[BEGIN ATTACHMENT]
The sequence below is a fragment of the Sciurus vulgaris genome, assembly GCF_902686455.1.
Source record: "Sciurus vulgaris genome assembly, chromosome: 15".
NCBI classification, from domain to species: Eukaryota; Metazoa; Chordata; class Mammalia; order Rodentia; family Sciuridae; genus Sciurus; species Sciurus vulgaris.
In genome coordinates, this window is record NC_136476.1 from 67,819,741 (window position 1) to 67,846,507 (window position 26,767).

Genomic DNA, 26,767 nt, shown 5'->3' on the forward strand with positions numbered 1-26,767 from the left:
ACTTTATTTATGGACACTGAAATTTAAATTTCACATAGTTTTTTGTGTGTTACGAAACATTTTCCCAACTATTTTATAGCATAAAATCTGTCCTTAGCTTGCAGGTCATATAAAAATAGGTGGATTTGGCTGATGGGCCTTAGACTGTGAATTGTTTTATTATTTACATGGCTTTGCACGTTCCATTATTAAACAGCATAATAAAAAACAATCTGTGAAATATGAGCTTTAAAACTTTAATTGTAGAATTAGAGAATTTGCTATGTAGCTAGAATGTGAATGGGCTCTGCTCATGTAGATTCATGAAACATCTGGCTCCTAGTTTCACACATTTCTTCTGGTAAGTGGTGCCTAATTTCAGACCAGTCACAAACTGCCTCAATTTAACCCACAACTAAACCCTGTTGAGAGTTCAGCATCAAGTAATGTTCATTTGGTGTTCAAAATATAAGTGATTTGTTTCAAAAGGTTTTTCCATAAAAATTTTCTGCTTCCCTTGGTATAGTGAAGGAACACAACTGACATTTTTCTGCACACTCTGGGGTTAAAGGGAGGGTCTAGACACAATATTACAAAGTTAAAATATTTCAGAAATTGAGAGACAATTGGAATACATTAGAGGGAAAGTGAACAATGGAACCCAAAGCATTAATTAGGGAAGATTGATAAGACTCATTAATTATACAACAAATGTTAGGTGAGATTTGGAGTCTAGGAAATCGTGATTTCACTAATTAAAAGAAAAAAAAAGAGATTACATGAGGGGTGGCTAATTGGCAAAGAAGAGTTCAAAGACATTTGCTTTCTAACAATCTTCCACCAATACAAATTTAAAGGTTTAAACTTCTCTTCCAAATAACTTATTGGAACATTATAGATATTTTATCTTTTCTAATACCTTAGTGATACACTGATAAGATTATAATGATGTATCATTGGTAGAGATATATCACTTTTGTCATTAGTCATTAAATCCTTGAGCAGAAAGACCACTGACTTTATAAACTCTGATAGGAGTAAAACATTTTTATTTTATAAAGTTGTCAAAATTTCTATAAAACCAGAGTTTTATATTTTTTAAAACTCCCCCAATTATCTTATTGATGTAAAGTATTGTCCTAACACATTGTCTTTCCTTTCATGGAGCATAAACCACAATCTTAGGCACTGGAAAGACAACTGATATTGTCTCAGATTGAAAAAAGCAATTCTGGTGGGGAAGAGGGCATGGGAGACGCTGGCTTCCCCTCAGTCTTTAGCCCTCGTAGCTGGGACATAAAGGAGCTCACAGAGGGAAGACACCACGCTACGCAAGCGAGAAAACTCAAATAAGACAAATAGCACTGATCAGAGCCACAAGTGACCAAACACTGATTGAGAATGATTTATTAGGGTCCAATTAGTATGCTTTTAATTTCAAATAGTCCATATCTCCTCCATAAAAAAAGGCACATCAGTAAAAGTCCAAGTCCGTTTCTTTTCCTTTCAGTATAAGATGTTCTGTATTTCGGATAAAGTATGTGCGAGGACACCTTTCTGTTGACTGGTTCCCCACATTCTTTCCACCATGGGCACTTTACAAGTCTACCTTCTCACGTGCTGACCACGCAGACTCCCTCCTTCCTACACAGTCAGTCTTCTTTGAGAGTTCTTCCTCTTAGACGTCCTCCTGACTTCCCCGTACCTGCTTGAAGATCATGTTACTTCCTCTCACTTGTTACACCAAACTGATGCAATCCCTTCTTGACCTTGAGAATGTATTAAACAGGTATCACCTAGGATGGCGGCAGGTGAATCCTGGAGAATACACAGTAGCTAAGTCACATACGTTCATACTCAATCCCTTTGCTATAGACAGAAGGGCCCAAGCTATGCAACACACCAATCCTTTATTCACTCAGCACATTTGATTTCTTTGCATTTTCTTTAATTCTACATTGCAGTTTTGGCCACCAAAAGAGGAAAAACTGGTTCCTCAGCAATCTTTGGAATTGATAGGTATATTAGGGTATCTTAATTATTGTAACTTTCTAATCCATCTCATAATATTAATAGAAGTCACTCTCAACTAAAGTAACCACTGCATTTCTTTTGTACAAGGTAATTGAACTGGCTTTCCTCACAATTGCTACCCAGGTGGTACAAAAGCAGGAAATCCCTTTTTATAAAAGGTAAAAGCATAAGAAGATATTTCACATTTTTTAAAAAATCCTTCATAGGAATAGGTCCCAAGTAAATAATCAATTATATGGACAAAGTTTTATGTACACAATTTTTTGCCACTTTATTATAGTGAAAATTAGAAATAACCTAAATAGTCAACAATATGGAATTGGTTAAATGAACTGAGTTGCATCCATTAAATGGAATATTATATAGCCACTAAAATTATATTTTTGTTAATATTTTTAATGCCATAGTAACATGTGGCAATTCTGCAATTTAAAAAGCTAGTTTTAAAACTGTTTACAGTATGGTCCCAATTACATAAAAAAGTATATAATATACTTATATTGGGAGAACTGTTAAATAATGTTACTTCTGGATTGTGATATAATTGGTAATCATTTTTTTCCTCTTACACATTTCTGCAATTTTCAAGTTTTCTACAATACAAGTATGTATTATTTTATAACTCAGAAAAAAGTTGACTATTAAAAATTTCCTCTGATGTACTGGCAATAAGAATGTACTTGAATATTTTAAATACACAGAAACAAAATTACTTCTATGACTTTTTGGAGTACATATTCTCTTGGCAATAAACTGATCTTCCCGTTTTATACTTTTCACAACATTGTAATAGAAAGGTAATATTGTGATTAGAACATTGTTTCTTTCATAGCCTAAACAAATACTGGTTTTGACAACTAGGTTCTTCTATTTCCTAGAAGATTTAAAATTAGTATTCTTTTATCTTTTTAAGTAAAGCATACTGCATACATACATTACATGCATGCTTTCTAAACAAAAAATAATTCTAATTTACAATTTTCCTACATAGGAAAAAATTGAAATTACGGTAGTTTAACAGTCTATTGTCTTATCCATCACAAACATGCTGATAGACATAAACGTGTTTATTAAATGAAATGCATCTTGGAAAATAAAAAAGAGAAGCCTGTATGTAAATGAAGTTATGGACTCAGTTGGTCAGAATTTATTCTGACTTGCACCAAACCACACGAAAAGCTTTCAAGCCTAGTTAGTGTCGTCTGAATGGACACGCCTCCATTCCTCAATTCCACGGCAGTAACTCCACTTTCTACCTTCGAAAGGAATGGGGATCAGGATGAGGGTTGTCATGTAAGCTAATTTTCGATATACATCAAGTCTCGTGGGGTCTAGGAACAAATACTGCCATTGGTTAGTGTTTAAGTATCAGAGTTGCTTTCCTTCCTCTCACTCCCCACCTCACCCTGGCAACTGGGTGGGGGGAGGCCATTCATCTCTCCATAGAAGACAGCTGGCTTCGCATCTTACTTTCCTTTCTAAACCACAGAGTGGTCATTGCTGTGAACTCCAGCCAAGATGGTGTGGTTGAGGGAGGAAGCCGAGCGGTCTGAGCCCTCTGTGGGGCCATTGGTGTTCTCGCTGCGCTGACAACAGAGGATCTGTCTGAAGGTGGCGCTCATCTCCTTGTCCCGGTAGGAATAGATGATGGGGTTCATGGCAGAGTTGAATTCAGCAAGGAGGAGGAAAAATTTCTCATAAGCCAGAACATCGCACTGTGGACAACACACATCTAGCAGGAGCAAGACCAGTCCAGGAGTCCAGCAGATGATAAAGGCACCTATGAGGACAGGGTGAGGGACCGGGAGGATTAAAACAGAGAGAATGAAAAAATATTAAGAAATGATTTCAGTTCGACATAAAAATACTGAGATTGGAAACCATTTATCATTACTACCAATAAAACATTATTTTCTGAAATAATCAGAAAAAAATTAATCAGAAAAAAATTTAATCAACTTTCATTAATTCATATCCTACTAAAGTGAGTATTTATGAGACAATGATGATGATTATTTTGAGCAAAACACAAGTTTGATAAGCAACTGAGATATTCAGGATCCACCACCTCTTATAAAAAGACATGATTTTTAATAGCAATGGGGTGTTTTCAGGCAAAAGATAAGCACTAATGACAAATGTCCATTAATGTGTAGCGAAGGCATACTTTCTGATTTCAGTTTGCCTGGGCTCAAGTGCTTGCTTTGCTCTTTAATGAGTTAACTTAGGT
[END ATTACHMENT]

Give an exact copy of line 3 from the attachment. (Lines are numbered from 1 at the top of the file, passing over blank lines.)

NCBI classification, from domain to species: Eukaryota; Metazoa; Chordata; class Mammalia; order Rodentia; family Sciuridae; genus Sciurus; species Sciurus vulgaris.